Literary Excerpts

Girls Gone Wild in Switzerland

by Alyssa Shelasky
Photo by Kelsey Chance / Unsplash.

Journalist and memoirist Alyssa Shelasky is a longtime friend of Fathom, having written for us many times over the years, always with characteristic charm and honesty, whether praising the basic hotel or sharing why it's so good to be in love and in Venice. Her excellent new book, This Might Be Too Personal, is a few hundred pages of her signature wit and big-hearted emotions, a collection of essays that recounts her journey through motherhood, love, work, and life. She lives through adventures and pitfalls with lovers and losers and a few celebs along the way in NYC, LA, and around the world. In this excerpt from the chapter titled "May You Be Happy," Alyssa recalls a bawdy press trip to ritzy Zurich and Gstaad, which she just so happens to have written about for us, should you want to read even more about how she was spoiled rotten in Switzerland in a frenzy of girls-gone-wild debauchery. We we devoured the book two days; our only wish that she had shared a few hundred more pages. Read it on the beach, on your next flight, along your daily commute, or on your sofa. It's a joy to be transported into Alyssa's mind and heart.

There was a naughty mom, a Beverly Hills diva, a seventy-five-year-old socialite, and me, and we were all late for the Fondue Tram.

We were in Switzerland — where you’re not allowed to be late for anything, especially that which includes gooey cheese melted on crusty bread on a stick — for a press trip, an all-expenses-paid and no-expenses-spared “mini-vacation” for select journalists. The way it works is: A publicist invites you on a press trip to, say, Dijon, France, to learn about mustard, or Newport, Rhode Island, to rock out at the Newport Folk Festival. Everything is “comped” — flight, hotel, meals, drinks, spa, etc. All you have to do is guarantee that you’ll write about whoever’s footing the bill, which is either the city, the region, or maybe a high-end hotel with a big marketing budget.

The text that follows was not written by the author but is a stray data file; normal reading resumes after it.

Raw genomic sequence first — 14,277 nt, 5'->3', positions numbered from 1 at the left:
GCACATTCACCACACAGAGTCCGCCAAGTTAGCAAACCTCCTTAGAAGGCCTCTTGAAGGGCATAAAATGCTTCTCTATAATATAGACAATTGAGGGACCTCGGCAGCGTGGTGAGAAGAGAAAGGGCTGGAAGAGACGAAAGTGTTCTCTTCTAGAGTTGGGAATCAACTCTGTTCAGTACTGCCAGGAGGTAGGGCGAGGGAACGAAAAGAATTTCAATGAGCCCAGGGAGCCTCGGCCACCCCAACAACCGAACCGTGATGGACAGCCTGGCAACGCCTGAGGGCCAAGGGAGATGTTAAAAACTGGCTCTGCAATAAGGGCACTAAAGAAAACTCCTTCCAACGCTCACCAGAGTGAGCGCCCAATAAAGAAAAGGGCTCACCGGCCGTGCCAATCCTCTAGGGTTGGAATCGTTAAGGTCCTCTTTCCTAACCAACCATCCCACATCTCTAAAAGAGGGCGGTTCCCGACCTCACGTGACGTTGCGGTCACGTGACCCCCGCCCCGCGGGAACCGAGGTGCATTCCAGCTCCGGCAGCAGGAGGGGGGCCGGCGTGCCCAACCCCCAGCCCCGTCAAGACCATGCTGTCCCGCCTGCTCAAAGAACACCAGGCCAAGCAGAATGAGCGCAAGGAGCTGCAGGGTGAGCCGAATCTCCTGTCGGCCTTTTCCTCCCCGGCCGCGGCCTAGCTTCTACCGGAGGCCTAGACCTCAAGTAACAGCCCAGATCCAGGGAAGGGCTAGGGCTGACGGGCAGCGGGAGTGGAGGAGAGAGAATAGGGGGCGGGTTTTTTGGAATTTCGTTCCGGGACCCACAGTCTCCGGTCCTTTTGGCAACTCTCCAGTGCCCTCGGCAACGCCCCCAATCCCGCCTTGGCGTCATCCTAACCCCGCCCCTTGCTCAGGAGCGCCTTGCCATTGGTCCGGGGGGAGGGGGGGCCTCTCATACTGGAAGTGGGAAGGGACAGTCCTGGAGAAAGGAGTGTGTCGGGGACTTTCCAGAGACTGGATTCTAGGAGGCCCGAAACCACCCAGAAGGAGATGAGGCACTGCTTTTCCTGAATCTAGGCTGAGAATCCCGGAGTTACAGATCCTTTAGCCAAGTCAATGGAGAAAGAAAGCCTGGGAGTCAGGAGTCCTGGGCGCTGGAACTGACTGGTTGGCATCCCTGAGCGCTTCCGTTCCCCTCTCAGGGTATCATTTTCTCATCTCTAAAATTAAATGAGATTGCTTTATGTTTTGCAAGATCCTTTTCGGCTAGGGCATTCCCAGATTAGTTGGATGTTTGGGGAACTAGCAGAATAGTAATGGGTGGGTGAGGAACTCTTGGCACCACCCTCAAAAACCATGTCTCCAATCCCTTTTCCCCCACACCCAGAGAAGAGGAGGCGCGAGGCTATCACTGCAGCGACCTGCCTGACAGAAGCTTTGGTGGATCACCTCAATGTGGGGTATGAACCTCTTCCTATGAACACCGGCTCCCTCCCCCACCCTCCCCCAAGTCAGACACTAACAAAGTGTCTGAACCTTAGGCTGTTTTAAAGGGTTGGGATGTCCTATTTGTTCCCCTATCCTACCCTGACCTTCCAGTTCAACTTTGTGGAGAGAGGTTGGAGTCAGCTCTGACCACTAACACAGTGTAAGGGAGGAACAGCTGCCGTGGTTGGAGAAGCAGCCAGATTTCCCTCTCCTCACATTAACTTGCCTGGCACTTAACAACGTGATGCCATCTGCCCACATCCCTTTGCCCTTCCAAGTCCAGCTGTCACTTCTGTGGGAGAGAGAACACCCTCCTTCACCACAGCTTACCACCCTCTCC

Traveling through Europe as a travel writer was meant to serve two purposes. The first: self-repair. It was time to rest and digest after publishing Apron Anxiety. The book took a toll on me. I felt like I had literally written my heart out. And the second: I hoped that moving through Europe would be a transitional journey into the next chapter in my life. A transition into what? I wasn’t sure yet. All I knew was that I was searching for answers on how to find love and have kids while still being me. And if I could conduct that search while sunbathing on the edge of a beach cliff in Croatia? Sign me up.

Which brings me back to the Fondue Tram. Being in Switzerland, I was on a highly organized and structured press trip with a tight schedule, implemented under the close, watchful eye of a Swiss tour guide named Thérèse. Thérèse was not particularly, shall we say, chill. A good way to describe her might be “pleasantly hostile.” And yet, she wore mala beads and mentioned her meditation practice more than once. I couldn’t put my finger on her. All I knew was that she was a Swiss Buddhist enigma, and she hated us.

Part two of the trip included a few nights at the iconic Gstaad Palace, where a Coca-Cola is $42 and European royals would sit next to us at lunch. By now Thérèse thought we were all monsters and wanted to strangle us with her mala beads, so to up the ante, I set up online dating accounts for us four girls to toy with on our off hours. We were all single, besides the naughty mom, who was about to get divorced, and starved for hot sex.

Per Thérèse, we journalists were expected to be punctual and professional, and rightly so! We were guests in this lovely country. The only problem was that we four girls — the naughty mom, the diva, the socialite, and me — wanted to be bad. We had incredible alchemy from the moment we met at the Zurich airport, which no one could have expected, as writers on press trips often can’t stand each other. Not us. We instantly went from complete strangers to soul sisters. Our collective spark was so alive that we were nothing short of high, out of our minds, on life together.

“It’s a goddamn press trip, not a female penitentiary,” the naughty mom snorted as we made our first loop around a particularly regal area of Zurich, wet raclette dripping down her pumped-up lips. Read: hero.